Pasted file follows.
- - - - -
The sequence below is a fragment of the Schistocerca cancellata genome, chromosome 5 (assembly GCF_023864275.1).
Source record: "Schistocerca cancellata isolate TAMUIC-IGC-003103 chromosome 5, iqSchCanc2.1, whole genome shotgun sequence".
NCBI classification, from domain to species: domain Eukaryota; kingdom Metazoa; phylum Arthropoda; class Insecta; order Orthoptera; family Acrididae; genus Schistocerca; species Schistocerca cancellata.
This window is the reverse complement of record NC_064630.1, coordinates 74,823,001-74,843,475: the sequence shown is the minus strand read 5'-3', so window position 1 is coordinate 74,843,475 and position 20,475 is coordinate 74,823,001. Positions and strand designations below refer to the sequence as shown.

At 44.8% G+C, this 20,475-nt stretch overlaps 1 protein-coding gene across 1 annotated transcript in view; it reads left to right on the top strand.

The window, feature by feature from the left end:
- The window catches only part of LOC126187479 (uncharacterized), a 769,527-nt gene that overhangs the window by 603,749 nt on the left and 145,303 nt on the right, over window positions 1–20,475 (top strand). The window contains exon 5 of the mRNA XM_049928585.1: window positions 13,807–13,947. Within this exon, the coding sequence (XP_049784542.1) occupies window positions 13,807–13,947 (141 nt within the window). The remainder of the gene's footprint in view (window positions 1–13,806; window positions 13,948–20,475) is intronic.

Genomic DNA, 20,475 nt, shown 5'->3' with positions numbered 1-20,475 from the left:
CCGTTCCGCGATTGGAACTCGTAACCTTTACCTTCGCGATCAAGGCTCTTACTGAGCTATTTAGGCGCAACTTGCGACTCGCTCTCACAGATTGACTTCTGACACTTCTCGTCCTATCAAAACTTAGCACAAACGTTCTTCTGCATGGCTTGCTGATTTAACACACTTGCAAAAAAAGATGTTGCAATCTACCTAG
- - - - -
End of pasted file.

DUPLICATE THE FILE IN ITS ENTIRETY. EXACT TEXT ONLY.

The sequence below is a fragment of the Schistocerca cancellata genome, chromosome 5 (assembly GCF_023864275.1).
Source record: "Schistocerca cancellata isolate TAMUIC-IGC-003103 chromosome 5, iqSchCanc2.1, whole genome shotgun sequence".
NCBI classification, from domain to species: domain Eukaryota; kingdom Metazoa; phylum Arthropoda; class Insecta; order Orthoptera; family Acrididae; genus Schistocerca; species Schistocerca cancellata.
This window is the reverse complement of record NC_064630.1, coordinates 74,823,001-74,843,475: the sequence shown is the minus strand read 5'-3', so window position 1 is coordinate 74,843,475 and position 20,475 is coordinate 74,823,001. Positions and strand designations below refer to the sequence as shown.

At 44.8% G+C, this 20,475-nt stretch overlaps 1 protein-coding gene across 1 annotated transcript in view; it reads left to right on the top strand.

The window, feature by feature from the left end:
- The window catches only part of LOC126187479 (uncharacterized), a 769,527-nt gene that overhangs the window by 603,749 nt on the left and 145,303 nt on the right, over window positions 1–20,475 (top strand). The window contains exon 5 of the mRNA XM_049928585.1: window positions 13,807–13,947. Within this exon, the coding sequence (XP_049784542.1) occupies window positions 13,807–13,947 (141 nt within the window). The remainder of the gene's footprint in view (window positions 1–13,806; window positions 13,948–20,475) is intronic.

Genomic DNA, 20,475 nt, shown 5'->3' with positions numbered 1-20,475 from the left:
CCGTTCCGCGATTGGAACTCGTAACCTTTACCTTCGCGATCAAGGCTCTTACTGAGCTATTTAGGCGCAACTTGCGACTCGCTCTCACAGATTGACTTCTGACACTTCTCGTCCTATCAAAACTTAGCACAAACGTTCTTCTGCATGGCTTGCTGATTTAACACACTTGCAAAAAAAGATGTTGCAATCTACCTAG